Roger Beahm, a professor of marketing at Wake Forest University School of Business, said smaller retailers will probably capitalize on the situation by selling the weapons the major chains will no longer handle.

This Associated Press story ran in some 600 news outlets.

You’re getting a Master’s in what?
Wall Street Journal
“Students want a deeper expertise in specific business disciplines if they’re pursuing a graduate degree,” said Charles Iacovou, dean of the business school at Wake Forest University, which discontinued its traditional two-year M.B.A. program in 2014 and concentrated its resources around the school’s part-time M.B.A. offerings and its three specialized master’s programs.

The Wall Street Journal also featured this story on Snapchat on June 21.

Facebook controversy: Love it or hate it, big data is here to stay
Fox News
In an opinion piece, Jeff Camm writes: News this week that a political consulting firm, Cambridge Analytica, improperly obtained data of more than 50 million users is troubling, but it’s nothing more than a bad apple. Now there are calls to delete Facebook profiles and turn away from authorizing the respected outlets with our data. To that I say, resist.

The hardest thing about working in the gig economy? Forging a cohesive sense of self
Harvard Business Review
Professor Sherry Moss and her co-authors discuss research regarding workers who hold more than one job: “The most prominent set of struggles our informants faced was centered on how to feel and be seen as authentic when they wear more than one occupational hat. Because one’s occupation is such a core part of one’s identity, those engaged in multiple jobs may find themselves plagued with issues of authenticity: who am ‘I’ really, if I’m all these things at once?”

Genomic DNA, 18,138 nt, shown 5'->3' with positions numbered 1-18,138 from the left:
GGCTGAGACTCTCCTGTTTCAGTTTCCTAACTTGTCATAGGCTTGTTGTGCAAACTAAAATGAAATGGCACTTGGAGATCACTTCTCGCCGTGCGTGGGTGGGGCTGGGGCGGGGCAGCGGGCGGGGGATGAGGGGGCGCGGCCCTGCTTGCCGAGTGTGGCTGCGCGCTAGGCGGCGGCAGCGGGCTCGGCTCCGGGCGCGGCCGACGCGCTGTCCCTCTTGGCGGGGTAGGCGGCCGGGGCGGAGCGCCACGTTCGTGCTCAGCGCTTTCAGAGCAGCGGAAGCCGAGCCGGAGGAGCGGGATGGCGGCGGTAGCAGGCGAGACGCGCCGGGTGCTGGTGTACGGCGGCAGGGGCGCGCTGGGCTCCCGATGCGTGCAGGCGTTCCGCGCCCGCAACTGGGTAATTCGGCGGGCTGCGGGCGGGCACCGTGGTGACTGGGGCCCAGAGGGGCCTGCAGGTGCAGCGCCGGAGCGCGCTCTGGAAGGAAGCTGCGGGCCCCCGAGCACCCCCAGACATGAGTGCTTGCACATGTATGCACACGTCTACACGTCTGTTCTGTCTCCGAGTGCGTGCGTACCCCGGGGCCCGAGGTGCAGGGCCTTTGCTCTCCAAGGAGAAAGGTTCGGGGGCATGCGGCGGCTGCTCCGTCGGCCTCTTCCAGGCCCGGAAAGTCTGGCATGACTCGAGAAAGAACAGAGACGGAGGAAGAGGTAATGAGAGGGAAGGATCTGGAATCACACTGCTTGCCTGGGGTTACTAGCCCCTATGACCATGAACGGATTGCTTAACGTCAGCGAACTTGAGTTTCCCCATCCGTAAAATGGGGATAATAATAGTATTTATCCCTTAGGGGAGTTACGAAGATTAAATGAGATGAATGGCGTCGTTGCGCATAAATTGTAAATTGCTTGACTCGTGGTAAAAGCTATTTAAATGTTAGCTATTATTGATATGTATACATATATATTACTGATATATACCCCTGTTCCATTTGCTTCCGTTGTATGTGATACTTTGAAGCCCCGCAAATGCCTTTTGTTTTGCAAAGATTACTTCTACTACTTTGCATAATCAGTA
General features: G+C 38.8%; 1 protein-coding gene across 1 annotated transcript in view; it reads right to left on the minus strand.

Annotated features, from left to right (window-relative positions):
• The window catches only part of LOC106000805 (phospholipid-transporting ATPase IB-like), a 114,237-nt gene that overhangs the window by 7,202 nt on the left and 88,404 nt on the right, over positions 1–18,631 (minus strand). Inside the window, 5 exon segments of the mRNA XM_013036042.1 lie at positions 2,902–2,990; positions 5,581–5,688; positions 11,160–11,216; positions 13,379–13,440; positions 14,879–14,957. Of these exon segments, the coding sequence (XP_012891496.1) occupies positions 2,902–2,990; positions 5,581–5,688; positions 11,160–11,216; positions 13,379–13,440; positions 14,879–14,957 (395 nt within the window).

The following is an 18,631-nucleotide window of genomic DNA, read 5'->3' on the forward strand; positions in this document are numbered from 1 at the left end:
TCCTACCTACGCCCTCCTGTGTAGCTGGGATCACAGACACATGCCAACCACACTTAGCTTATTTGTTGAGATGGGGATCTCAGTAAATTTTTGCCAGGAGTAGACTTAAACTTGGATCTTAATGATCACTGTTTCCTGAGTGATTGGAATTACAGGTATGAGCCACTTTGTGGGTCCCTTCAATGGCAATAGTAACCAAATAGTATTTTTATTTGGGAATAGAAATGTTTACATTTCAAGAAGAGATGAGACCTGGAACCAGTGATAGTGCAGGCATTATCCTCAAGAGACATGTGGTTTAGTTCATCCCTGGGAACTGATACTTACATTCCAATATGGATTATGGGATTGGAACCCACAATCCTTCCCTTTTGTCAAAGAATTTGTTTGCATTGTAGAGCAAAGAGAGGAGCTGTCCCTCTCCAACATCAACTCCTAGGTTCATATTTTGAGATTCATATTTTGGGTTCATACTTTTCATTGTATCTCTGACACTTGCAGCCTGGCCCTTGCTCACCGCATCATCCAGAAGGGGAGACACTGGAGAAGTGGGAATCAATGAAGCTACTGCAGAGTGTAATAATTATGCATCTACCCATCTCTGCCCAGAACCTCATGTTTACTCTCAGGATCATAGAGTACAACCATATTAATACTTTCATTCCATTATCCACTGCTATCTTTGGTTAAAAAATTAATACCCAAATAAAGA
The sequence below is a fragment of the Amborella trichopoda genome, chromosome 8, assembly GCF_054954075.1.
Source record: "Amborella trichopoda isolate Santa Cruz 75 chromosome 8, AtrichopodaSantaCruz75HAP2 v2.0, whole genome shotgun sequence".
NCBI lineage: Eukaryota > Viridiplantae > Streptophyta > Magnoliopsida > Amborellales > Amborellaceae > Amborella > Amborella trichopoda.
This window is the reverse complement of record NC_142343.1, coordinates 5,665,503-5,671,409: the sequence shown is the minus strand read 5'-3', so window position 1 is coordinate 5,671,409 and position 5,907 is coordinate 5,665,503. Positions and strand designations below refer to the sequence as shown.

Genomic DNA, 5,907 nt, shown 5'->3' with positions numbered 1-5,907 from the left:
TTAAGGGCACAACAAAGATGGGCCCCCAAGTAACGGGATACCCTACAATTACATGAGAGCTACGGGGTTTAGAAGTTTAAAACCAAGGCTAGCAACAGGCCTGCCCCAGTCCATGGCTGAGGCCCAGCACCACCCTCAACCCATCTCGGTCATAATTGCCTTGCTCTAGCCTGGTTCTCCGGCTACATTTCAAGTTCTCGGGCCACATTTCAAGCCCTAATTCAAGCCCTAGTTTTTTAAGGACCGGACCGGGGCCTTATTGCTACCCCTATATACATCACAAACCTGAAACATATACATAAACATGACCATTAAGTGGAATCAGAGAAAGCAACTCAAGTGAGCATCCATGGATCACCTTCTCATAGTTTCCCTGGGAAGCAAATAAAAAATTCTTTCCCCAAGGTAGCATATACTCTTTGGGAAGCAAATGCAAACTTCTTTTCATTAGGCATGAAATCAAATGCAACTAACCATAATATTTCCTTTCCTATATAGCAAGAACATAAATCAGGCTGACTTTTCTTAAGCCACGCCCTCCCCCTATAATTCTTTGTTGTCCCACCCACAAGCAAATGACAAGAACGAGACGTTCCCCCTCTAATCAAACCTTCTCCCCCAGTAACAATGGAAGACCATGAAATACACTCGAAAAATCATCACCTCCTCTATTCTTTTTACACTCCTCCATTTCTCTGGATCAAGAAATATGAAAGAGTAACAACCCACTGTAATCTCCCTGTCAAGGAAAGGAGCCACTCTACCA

How the bot stole Christmas: Toys like Fingerlings are snapped up and resold
New York Times
“When an advertised item is unavailable because of out-of-stocks, customers don’t blame bots, they blame the retailer,” Roger Beahm, a professor of marketing at the Wake Forest University School of Business, said in an email.

Amazon and Whole Foods could revolutionize grocery delivery. But do shoppers want it?
L.A. Times
“Consumers are becoming accustomed to getting pretty much anything they want delivered right to their door today, just by clicking ‘Confirm and Pay,’ ” said Roger Beahm, the WestRock executive director of the Wake Forest School of Business Center for Retail Innovation.

“Having perfected this buying behavior in categories such as books and apparel, it’s not hard to visualize consumers getting to a similar tipping point in retail grocery once the logistics are there.”

This story also appeared in media outlets like the Chicago Tribune.